About 15% of US adultes - 37 million people - are estimated to have kidney disease. Recently the use of race within the calculation of Estimated Glomerular Filtration Rate (eGFR) and Kidney Donor Risk Index (KDRI) have led to push-back across institutions nationwide.

Kidney Donor Risk Index

Author(s): Aleisha Khan (she/her/hers), MD Class of 2025, Medical College of Georgia at Augusta University (Augusta, GA)
Reviewer(s): Sudheesha Perera (he/him/his), MD Class of 2024, Brown University (Providence, RI)

A brief overview of this topic is found below. For our full review with citations and links included, please read our one-pager.

Topic & Clinical Relevance

  • The Kidney Donor Risk Index (KDRI) is a prognostic algorithm that predicts the likelihood of kidney graft rejection based on ten organ donor characteristics (Age, Weight, Height, Ethnicity/Race, History of Hypertension, History of Diabetes, Cause of Death, Serum Creatinine, Hepatitis C Virus Serology, and Donation after Cardiac Death Criteria).
  • The purpose of the KDRI is to aid clinicians in making decisions regarding organ allocation for deceased donor kidney transplants by assigning a relative risk score for graft rejection to a particular donor.
  • A KDRI greater than 1 indicates a higher expected risk of graft rejection than the median kidney donor from the previous year.
  • The KDPI and KDRI are provided in DonorNet , the United Network for Organ Sharing (UNOS) database that allows transplant centers to view information regarding transplant organs. It aids in the decision to accept or decline organ offers.
  • The predicted risk of kidney graft failure is higher when the potential donor is identified as Black (coefficient, 0.179).

Frequent Misconceptions

  • “The original KDRI, as well as subsequent models identified race as a major predictor of kidney allograft survival. How can a predictive algorithm be wrong?”
    • The answer is as simple as the fact that correlation does not equal causation. Predictive algorithms are complex mathematical calculations that analyze patterns in selected data to predict future outcomes. They are subject to the same biases as their human architects. They can not be used to make inferences about the relationship between a variable and an outcome. For example, the Cox Regression Model used in the KDRI shows donor race to be a major predictive factor in kidney allograft survival, but it does not explain why that is. It cannot tell us whether the cause of these inequitable outcomes is biological or non-biological (socioeconomic status, access to care, etc.).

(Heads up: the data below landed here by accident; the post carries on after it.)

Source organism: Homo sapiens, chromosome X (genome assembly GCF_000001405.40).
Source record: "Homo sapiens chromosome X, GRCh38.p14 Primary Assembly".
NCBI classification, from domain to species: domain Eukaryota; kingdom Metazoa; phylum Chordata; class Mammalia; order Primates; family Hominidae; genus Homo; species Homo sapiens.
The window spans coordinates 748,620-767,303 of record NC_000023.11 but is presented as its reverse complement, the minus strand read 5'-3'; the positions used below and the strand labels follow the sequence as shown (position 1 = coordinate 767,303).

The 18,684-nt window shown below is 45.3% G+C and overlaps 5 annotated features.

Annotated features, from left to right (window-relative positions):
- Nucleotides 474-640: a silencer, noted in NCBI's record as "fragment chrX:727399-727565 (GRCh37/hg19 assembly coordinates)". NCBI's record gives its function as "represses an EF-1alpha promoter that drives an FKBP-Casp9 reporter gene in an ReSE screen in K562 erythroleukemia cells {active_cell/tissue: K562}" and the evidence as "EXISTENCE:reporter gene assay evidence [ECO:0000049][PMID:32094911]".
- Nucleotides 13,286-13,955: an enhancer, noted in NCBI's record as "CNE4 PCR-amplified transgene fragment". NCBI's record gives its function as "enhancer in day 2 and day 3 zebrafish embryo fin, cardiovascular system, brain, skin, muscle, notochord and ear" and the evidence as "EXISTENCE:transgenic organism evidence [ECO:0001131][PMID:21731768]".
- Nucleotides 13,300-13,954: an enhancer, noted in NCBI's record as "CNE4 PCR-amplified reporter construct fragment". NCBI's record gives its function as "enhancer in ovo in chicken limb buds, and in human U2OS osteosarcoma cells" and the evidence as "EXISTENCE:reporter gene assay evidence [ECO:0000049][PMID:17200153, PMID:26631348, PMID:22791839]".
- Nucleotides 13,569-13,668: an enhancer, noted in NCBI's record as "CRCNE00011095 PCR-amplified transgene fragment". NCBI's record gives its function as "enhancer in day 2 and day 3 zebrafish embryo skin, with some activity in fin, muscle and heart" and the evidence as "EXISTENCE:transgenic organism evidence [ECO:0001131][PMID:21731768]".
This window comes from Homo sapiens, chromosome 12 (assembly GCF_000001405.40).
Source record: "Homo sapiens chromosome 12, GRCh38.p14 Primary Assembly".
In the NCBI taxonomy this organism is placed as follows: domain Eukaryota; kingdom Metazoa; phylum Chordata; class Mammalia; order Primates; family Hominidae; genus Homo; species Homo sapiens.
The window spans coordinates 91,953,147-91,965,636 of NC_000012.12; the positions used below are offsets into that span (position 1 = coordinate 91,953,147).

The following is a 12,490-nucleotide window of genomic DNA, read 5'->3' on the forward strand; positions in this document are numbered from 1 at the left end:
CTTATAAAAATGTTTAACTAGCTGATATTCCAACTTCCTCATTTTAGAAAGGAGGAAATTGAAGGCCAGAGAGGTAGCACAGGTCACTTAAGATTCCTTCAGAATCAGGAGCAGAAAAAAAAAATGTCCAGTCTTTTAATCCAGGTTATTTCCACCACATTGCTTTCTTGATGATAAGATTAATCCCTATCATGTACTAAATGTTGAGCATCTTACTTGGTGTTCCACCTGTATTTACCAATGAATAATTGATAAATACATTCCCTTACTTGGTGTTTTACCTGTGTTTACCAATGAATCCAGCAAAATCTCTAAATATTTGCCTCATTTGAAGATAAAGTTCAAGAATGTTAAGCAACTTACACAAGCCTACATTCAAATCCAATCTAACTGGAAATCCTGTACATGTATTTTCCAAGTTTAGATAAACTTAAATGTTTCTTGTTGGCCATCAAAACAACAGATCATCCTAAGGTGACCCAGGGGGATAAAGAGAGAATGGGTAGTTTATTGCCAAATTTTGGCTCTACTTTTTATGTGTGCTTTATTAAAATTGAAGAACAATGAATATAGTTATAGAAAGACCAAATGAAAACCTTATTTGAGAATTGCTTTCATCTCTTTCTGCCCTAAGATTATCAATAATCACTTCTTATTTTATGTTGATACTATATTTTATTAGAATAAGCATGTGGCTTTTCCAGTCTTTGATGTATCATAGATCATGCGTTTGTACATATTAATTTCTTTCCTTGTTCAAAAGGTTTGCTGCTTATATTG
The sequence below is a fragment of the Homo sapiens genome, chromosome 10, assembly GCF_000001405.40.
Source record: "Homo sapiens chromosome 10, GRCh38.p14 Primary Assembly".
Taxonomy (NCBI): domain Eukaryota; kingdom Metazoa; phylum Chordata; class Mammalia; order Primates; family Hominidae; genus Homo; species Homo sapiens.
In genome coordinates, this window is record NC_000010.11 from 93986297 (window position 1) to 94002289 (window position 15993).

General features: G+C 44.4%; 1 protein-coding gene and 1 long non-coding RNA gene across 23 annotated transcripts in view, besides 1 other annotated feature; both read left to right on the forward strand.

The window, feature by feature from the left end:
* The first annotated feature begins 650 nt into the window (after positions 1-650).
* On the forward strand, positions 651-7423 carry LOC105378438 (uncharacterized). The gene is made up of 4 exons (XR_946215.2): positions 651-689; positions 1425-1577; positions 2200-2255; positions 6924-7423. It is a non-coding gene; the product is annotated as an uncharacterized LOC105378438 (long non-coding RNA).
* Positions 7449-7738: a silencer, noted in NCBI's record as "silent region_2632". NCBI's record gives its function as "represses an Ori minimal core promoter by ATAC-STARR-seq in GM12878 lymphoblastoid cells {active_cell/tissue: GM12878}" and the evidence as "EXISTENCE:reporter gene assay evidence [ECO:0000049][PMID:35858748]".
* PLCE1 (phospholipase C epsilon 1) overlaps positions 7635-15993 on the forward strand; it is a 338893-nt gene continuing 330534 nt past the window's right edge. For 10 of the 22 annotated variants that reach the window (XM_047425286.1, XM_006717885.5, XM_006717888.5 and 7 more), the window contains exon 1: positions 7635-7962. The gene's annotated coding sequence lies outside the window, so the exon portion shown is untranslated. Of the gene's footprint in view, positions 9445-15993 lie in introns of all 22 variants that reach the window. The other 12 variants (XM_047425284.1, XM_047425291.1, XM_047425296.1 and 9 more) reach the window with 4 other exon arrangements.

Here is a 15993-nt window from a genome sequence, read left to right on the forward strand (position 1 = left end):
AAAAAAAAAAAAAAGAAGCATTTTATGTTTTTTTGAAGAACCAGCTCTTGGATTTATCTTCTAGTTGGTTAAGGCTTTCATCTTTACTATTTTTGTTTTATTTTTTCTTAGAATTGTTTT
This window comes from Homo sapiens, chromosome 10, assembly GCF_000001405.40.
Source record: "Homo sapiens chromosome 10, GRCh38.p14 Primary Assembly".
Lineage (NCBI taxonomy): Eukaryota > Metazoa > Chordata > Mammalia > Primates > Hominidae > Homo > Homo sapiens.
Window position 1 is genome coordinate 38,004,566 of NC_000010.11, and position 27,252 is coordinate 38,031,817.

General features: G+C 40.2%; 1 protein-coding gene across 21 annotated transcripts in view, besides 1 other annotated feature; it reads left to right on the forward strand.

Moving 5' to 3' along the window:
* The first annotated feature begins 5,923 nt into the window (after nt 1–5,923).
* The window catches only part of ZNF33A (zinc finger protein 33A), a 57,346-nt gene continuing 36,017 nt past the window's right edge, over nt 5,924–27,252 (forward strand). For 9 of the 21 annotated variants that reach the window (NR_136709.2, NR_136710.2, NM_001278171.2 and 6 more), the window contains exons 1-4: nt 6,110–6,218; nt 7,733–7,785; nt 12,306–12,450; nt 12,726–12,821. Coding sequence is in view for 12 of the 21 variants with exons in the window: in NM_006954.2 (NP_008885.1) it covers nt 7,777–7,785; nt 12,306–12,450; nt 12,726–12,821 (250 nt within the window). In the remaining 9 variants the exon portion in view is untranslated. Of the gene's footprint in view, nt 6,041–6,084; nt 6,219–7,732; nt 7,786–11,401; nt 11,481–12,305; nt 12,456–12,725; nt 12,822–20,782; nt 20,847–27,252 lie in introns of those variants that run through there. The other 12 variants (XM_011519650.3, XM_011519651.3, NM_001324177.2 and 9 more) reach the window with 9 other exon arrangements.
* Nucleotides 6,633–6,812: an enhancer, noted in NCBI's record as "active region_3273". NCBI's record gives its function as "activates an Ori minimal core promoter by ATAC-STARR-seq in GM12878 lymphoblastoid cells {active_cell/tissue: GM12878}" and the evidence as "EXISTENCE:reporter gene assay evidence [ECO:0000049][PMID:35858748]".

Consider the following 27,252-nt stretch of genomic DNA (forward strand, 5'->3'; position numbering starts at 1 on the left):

• “Don’t Black patients have twice the risk of end-stage renal disease as compared to white patients after correcting for socioeconomic and clinical risk factors, implicating differences in disease progression based on race?"
    • This difference in disease progression can be attributed to specific variations in the APOL1 allele between individuals, which have been linked to more rapid progression of kidney disease, and a higher rate of end-stage kidney disease.8 It is important to emphasize, however, that the APOL1 high-risk genotype is only seen in 13% of Black patients.

How Adjustment by Race Contributes to Health Inequity

  • The use of race in the KDRI/KDPI reduces the pool of available kidney donors, particularly for Black patients. Thus the use of DKRI/KDPI assessment system places Black patients at a disadvantage when seeking potentially life-saving kidney transplants.

Possible Solutions

  • On an individual level: We suggest providers remain cognizant of the racial bias embedded within this tool, and utilize it with appropriate consideration.
  • On a systemic level:
    • Some have suggested replacing the use of race with Apolipoprotein L1 genotype in the Kidney Donor Risk index10, to move away from socially constructed race and towards a genetic marker with a proven biological association with kidney risk.
    • Others suggest simply removing race from the existing algorithm.
    • Neither of the above solutions have been implemented in the Kidney Donor Risk Index, and to our knowledge there is no existing tool or revised index that accounts for this racial bias.

Takeaway Points

  • The existing Kidney Donor Risk Index incorporates race as one of its input variables, and this use of race results in a reduced pool of available kidney donors for Black patients.
  • Although suggestions have been made to remove race from the tool, and/or replace it with a genetic marker, to our knowledge there is no such revised algorithm available.
  • With no established alternative, providers are urged to remain cognizant of the racial bias embedded within the Kidney Donor Risk Index, and utilize it with appropriate consideration to ensure equitable care for Black patients.


To view all cited sources, please read our one-pager.

Estimated Glomerular Filtration Rate

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